Sunday, May 31, 2009

Castle Macadam and Rodenbach Grand Cru

Yesterday I made the 40-minute walk from my house to Castle Macadam. It is not, as it’s name suggests, a castle. It is a beer store, a genuine, mouth-watering (at least for a beer geek like myself) bottle shop. It is exactly the sort of place I’ve been looking for since arriving in Dunedin, the sort of place I am used to frequenting in the states.

Castle Macadam has been mentioned several times in my search for a beer store, but given my disappointment with the other stores recommended in the same sentence, I was hesitant to make the trek. It was only after the topic of beer stores came up in my conversation with Chris O’Leary, and after he gave his approval of the place, that my hesitancy turned to reserved optimism.

Entering the store brought me a feeling of comfort. It sounds silly, but it is nice to find a store where the staff (one man in this case) really know what they are talking about, where you can go, even with no intention of buying anything, just because it is an enjoyable environment.

I will hopefully be posting more about Castle Macadam as I plan on returning not only as a customer, but also to learn a bit more about the retail aspect of the beverage industry. I bought a bottle of Rodenbach Grand Cru, which will be the subject for the remainder of this post.

If I had to name the major weaknesses in my experience as a beer drinker I would name one broad geographical problem, and several style specific issues. Geographically speaking, I find that I rarely buy beer produced outside The United States. This is simply because it does not make sense to spend the extra money on foreign beer, when there is a brewery in the states making a similar product. While this is a nice problem to have, it means that when it comes to Belgian style beer, I have very little experience with actual Belgian beers, or at least not as much experience as I would like to have.

On a more micro level, I just simply haven’t consumed a lot of sour beer: Lambics, Guezes, Krieks, Flanders Red and Bruin. Rodenbach Grand Cru, as a Flanders Red, falls squarely in the center of both the geographic and stylistic black holes in my palate experience.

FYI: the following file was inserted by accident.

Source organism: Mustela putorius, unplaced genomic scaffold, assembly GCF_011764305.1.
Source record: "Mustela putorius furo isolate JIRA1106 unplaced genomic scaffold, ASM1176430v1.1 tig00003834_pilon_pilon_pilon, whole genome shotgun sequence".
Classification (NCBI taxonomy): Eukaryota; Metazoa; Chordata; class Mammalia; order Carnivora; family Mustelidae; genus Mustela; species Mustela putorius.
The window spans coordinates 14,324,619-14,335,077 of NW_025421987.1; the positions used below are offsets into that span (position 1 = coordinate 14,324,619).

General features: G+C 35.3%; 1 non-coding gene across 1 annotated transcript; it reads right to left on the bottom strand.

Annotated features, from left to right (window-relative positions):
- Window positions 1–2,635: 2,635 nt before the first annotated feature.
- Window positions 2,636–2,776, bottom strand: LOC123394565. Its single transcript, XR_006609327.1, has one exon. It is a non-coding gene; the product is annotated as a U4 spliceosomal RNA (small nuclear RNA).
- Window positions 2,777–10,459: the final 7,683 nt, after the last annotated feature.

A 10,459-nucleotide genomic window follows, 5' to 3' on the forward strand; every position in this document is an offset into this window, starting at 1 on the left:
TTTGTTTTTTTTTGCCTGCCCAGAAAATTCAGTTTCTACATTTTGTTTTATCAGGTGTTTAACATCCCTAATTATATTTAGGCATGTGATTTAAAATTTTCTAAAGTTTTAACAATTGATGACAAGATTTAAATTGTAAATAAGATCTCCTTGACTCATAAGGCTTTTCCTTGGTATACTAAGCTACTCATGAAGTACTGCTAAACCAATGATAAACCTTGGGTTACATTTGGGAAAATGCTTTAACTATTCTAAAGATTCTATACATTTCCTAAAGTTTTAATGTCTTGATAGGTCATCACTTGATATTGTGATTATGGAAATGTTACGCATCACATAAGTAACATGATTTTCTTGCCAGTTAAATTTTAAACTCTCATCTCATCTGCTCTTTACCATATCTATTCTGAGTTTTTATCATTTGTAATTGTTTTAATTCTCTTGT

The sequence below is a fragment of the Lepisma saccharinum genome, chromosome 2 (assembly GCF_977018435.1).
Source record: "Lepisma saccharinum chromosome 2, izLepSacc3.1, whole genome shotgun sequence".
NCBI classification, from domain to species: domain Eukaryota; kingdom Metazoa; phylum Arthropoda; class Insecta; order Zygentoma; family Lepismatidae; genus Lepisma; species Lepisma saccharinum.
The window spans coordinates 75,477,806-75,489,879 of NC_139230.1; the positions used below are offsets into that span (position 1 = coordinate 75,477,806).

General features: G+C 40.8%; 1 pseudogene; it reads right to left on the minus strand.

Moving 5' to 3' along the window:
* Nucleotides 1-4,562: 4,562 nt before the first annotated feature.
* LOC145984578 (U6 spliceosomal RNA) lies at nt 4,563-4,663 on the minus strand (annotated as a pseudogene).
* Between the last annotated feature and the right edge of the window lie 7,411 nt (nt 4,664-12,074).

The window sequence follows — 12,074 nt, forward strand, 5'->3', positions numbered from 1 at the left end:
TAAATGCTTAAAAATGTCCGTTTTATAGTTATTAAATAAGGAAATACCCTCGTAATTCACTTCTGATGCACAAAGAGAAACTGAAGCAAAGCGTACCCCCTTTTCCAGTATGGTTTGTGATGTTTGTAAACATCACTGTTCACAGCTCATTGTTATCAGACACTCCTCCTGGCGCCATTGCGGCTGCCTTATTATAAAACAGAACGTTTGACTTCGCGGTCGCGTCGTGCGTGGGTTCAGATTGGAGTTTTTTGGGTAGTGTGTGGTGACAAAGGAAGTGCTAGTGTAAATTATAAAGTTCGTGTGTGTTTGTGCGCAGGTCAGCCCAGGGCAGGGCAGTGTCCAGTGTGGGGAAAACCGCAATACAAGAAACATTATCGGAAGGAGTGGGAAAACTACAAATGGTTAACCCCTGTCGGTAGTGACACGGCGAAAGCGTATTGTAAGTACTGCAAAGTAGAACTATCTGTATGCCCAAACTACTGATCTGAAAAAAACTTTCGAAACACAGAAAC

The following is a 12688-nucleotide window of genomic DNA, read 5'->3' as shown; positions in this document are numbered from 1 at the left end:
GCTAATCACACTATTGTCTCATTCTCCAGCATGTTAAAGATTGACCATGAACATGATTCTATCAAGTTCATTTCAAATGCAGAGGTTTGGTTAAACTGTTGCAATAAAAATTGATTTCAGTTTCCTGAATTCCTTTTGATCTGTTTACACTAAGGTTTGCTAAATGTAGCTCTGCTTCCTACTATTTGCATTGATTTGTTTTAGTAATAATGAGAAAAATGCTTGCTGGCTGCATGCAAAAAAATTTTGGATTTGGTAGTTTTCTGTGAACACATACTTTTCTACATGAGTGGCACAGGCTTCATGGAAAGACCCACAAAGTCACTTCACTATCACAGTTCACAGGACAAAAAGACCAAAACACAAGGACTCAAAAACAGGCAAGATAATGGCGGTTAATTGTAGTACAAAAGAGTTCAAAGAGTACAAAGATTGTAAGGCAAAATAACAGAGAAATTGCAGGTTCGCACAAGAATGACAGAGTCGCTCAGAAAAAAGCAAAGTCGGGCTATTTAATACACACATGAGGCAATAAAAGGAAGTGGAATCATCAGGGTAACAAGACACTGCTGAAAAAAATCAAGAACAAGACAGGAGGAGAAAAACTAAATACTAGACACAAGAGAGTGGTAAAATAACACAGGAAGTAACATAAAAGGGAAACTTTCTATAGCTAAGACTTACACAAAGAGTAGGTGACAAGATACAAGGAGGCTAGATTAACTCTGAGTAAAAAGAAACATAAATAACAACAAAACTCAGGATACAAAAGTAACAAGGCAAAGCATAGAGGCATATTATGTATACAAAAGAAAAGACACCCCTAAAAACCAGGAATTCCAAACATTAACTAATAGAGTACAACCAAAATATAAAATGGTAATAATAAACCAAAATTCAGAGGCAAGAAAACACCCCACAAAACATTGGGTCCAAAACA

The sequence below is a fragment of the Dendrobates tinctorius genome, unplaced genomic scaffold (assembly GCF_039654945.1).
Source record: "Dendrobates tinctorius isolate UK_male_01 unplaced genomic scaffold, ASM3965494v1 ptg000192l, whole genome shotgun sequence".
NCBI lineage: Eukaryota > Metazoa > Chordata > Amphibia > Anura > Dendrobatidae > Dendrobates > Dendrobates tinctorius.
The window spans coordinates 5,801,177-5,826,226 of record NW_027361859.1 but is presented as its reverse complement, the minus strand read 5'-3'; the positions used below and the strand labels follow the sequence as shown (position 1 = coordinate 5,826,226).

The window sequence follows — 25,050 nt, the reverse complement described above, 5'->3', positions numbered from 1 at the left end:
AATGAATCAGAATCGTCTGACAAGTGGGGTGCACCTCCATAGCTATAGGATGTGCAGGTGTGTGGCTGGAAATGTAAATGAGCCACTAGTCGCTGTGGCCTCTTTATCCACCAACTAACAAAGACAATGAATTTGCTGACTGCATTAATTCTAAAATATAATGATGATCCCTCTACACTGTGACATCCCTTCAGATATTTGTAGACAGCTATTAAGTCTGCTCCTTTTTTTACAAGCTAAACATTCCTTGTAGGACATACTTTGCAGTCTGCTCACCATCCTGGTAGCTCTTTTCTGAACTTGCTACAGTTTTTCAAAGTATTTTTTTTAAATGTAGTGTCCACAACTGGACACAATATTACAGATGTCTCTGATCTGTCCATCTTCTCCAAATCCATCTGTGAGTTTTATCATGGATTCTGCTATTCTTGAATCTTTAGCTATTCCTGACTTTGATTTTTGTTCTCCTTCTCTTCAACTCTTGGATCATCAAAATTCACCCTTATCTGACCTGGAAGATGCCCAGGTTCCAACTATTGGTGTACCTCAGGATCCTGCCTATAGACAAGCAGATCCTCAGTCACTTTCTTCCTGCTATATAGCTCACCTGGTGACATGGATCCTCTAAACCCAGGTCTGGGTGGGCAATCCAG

My research into Rodenbach Grand Cru revealed that the sour complexity of the beer is achieved through the use of five yeast strains. Grand Cru in particular uses yeast, and a barrel-conditioning period of 18 months to achieve a ridiculous level of sour fruity complexity. I have posted my review below.

Rodenbach Grand Cru 6%

750 ml bottle poured into a wine glass.

A: Pours a dark reddish brown with a fizzy tan head

S: Wow. I don't have much experience with any of the sour beer styles so that is probably why I was blown away by the smell and taste: Vinegar like sourness mixes with sweet cherry and vanilla. There is some oak as well from the aging process.

T: Again this was an eye opener. Tartness and sweetness that I can only describe as cherry-like are followed by some earthiness/mustiness from the oak and from the yeast. There may be some malt and hops somewhere in this beer but they are hard to pick out.

M: Fizzy Champaign-like carbonation cuts the medium body and acts in opposition to the tongue coating quality of the beer. Finishes pretty clean.

D: Amazingly complex beer which makes it a pleasure to consume.

Notes: If I didn't know better, I would be sure that this was brewed with cherries. It’s crazy that they achieve that level of fruitiness just through using various strains of yeast.

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